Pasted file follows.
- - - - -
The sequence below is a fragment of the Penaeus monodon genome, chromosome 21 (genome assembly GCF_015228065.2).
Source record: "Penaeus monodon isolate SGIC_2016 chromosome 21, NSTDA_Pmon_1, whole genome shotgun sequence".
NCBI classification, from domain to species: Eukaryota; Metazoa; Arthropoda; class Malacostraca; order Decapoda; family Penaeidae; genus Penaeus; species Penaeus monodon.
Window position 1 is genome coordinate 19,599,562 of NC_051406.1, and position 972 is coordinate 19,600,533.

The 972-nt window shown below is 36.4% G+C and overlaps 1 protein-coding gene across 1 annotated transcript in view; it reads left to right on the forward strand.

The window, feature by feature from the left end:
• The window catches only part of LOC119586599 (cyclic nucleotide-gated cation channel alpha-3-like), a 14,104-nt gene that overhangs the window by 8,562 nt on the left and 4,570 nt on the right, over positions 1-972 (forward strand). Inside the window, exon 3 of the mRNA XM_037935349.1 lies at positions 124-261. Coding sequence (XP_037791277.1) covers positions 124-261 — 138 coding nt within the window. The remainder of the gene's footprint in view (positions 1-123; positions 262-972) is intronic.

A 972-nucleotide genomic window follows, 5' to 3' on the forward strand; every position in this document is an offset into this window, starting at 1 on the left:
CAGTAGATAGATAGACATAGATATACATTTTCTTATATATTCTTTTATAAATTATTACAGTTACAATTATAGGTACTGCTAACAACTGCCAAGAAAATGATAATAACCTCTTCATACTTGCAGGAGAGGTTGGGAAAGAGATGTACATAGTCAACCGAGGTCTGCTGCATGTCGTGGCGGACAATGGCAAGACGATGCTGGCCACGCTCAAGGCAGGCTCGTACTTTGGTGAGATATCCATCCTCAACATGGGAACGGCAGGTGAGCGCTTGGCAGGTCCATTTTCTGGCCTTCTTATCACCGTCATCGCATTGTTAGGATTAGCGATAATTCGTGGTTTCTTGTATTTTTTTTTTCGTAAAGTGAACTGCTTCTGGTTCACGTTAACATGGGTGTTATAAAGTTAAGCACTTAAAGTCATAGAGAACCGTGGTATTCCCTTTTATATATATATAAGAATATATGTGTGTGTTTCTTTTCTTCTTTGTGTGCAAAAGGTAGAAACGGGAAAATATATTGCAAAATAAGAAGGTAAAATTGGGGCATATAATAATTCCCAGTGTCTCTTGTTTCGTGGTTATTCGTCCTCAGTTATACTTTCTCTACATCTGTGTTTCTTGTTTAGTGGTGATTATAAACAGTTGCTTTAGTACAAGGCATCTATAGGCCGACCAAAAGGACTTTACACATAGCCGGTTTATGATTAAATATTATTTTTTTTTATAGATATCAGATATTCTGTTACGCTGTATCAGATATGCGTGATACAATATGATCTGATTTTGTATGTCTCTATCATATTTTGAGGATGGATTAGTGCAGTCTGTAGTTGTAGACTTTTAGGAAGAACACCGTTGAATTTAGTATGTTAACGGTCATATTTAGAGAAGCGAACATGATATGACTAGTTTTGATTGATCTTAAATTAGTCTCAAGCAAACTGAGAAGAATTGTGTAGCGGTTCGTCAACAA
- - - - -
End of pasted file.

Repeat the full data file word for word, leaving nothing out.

The sequence below is a fragment of the Penaeus monodon genome, chromosome 21 (genome assembly GCF_015228065.2).
Source record: "Penaeus monodon isolate SGIC_2016 chromosome 21, NSTDA_Pmon_1, whole genome shotgun sequence".
NCBI classification, from domain to species: Eukaryota; Metazoa; Arthropoda; class Malacostraca; order Decapoda; family Penaeidae; genus Penaeus; species Penaeus monodon.
Window position 1 is genome coordinate 19,599,562 of NC_051406.1, and position 972 is coordinate 19,600,533.

The 972-nt window shown below is 36.4% G+C and overlaps 1 protein-coding gene across 1 annotated transcript in view; it reads left to right on the forward strand.

The window, feature by feature from the left end:
• The window catches only part of LOC119586599 (cyclic nucleotide-gated cation channel alpha-3-like), a 14,104-nt gene that overhangs the window by 8,562 nt on the left and 4,570 nt on the right, over positions 1-972 (forward strand). Inside the window, exon 3 of the mRNA XM_037935349.1 lies at positions 124-261. Coding sequence (XP_037791277.1) covers positions 124-261 — 138 coding nt within the window. The remainder of the gene's footprint in view (positions 1-123; positions 262-972) is intronic.

A 972-nucleotide genomic window follows, 5' to 3' on the forward strand; every position in this document is an offset into this window, starting at 1 on the left:
CAGTAGATAGATAGACATAGATATACATTTTCTTATATATTCTTTTATAAATTATTACAGTTACAATTATAGGTACTGCTAACAACTGCCAAGAAAATGATAATAACCTCTTCATACTTGCAGGAGAGGTTGGGAAAGAGATGTACATAGTCAACCGAGGTCTGCTGCATGTCGTGGCGGACAATGGCAAGACGATGCTGGCCACGCTCAAGGCAGGCTCGTACTTTGGTGAGATATCCATCCTCAACATGGGAACGGCAGGTGAGCGCTTGGCAGGTCCATTTTCTGGCCTTCTTATCACCGTCATCGCATTGTTAGGATTAGCGATAATTCGTGGTTTCTTGTATTTTTTTTTTCGTAAAGTGAACTGCTTCTGGTTCACGTTAACATGGGTGTTATAAAGTTAAGCACTTAAAGTCATAGAGAACCGTGGTATTCCCTTTTATATATATATAAGAATATATGTGTGTGTTTCTTTTCTTCTTTGTGTGCAAAAGGTAGAAACGGGAAAATATATTGCAAAATAAGAAGGTAAAATTGGGGCATATAATAATTCCCAGTGTCTCTTGTTTCGTGGTTATTCGTCCTCAGTTATACTTTCTCTACATCTGTGTTTCTTGTTTAGTGGTGATTATAAACAGTTGCTTTAGTACAAGGCATCTATAGGCCGACCAAAAGGACTTTACACATAGCCGGTTTATGATTAAATATTATTTTTTTTTATAGATATCAGATATTCTGTTACGCTGTATCAGATATGCGTGATACAATATGATCTGATTTTGTATGTCTCTATCATATTTTGAGGATGGATTAGTGCAGTCTGTAGTTGTAGACTTTTAGGAAGAACACCGTTGAATTTAGTATGTTAACGGTCATATTTAGAGAAGCGAACATGATATGACTAGTTTTGATTGATCTTAAATTAGTCTCAAGCAAACTGAGAAGAATTGTGTAGCGGTTCGTCAACAA